People talk about how Afghanistan invaded the US, because bin Laden trained there. But that's like saying some empty building is responsible for a drug killing because the drug gang met there. The gang is the problem, not the building. 9/11 was really a criminal matter, not a military one. But Bush and Cheney were probably right that the American people wanted a big military response, especially since all the hijackers died,and there was no one to hold legally responsible except bin Laden.
Woodward's book emphasizes the importance the whole Obama administration placed on naming McChrystal as Afghanistan commander. When he had to be removed it must have been devastating.
Bush, after invading Afghanistan with a few special forces troops, sent in a few regular troops, and then basically abandoned the war to start a new one in Iraq. The one thing he needed to do in Afghanistan was find bin Laden, but he failed to do it. He left a rump American force there with insufficient guidance and resources. This was terrible for the military, essentially assigning them to a waste of.lives and money, with no possible desirable outcome. Obama gave the military the chance to make something out of Afghanistan, but it's questionable whether that is possible. In any case, so far the military has failed to make progress, even with more resources.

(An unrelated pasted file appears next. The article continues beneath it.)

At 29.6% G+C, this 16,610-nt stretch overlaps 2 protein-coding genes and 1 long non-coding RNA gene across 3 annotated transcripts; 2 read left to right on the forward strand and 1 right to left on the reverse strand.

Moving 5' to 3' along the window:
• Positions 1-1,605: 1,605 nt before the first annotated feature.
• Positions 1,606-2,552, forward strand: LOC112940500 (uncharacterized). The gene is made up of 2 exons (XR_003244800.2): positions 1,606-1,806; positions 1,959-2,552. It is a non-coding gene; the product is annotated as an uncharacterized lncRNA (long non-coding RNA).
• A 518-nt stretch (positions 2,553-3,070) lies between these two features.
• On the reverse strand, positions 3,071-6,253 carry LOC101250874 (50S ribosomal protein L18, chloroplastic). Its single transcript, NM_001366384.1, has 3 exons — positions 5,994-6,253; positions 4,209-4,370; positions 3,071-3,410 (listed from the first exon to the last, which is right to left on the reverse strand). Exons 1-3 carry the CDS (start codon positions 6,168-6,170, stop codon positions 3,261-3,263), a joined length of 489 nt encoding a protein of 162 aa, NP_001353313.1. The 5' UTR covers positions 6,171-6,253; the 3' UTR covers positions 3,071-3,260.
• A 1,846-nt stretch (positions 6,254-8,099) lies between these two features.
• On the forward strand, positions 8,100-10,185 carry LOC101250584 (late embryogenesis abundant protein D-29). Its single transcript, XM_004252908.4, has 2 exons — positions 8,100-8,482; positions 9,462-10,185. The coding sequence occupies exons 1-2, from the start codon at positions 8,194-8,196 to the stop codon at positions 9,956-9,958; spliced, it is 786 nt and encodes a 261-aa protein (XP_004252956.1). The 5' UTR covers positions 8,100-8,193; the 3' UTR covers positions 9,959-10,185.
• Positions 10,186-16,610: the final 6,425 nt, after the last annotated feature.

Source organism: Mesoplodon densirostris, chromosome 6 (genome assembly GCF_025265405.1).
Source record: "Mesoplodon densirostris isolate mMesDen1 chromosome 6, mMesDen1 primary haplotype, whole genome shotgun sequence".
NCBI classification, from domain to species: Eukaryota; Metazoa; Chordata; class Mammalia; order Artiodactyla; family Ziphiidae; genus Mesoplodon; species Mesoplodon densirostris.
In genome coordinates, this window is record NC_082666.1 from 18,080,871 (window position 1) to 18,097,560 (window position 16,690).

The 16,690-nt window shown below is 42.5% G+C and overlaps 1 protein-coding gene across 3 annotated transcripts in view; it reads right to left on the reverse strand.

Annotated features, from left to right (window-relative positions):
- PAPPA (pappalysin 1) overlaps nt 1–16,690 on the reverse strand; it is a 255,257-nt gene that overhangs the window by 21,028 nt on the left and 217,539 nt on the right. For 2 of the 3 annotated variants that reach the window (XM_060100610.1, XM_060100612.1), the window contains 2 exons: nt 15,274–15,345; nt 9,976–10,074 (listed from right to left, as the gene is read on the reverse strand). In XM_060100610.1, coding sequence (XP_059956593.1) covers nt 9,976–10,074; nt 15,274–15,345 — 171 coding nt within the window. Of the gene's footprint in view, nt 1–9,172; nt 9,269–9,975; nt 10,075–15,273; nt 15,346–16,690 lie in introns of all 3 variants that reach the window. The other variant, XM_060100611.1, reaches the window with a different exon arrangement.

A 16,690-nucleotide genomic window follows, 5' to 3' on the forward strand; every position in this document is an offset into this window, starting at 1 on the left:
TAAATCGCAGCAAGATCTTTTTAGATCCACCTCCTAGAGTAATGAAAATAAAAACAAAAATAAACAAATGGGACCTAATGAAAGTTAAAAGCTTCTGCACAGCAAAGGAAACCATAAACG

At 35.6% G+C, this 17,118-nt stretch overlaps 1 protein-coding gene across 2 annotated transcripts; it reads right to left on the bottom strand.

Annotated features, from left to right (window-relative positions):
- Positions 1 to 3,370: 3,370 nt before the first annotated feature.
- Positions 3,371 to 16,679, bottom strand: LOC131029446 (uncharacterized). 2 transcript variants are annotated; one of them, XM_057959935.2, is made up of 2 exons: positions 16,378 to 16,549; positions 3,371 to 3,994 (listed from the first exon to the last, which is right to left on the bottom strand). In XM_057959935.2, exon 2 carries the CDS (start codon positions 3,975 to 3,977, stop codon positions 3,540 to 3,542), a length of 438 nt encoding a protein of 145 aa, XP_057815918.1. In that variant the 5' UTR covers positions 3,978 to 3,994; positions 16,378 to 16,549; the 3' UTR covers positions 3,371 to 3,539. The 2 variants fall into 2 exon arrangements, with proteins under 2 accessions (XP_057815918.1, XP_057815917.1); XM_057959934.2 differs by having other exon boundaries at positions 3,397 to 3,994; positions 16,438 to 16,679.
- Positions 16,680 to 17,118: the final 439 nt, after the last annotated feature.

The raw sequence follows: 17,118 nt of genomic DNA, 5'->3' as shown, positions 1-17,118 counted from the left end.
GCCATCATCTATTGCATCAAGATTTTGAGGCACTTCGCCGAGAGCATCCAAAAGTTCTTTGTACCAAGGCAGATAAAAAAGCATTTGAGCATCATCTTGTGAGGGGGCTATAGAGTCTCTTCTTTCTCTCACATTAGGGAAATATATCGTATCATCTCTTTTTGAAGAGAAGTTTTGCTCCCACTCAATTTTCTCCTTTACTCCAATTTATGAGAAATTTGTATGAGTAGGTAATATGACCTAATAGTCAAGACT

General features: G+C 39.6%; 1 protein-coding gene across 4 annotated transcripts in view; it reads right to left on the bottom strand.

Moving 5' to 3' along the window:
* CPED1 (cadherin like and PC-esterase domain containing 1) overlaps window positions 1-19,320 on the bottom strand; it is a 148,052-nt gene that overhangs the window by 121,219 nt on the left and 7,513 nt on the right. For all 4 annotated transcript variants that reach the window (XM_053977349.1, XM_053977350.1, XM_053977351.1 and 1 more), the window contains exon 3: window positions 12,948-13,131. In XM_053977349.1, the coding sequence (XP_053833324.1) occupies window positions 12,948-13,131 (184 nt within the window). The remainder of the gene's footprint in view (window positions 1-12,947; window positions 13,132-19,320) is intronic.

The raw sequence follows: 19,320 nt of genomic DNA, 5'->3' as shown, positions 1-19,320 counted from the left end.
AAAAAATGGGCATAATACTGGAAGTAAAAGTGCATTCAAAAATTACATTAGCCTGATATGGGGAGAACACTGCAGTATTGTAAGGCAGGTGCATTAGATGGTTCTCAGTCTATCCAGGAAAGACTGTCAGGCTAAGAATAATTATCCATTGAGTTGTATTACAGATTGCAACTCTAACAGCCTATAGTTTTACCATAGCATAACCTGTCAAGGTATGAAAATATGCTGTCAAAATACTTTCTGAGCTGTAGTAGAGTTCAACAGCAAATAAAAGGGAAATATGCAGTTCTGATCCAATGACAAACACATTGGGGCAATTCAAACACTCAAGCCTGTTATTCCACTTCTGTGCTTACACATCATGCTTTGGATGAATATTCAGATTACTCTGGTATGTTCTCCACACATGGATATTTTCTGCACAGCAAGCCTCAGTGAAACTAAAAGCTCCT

When Obama began to focus on Afghanistan, he and his advisers began to give Pakistan a higher priority as a threat to US interests. Thus, the strategy for Afghanistan was controlled by what effect it would have on Pakistan. Seen this way, US policy for the war was backhanded, sort of like pushing on a string. And Afghanistan once again was second fiddle to another country, this time Pakistan instead of Iraq.
Underlying the debate is the military's need for a war to justify it's existence. The military gets a lot more money, power and attention in wartime than peacetime. So, it's not surprising that it would encourage any war for any reason.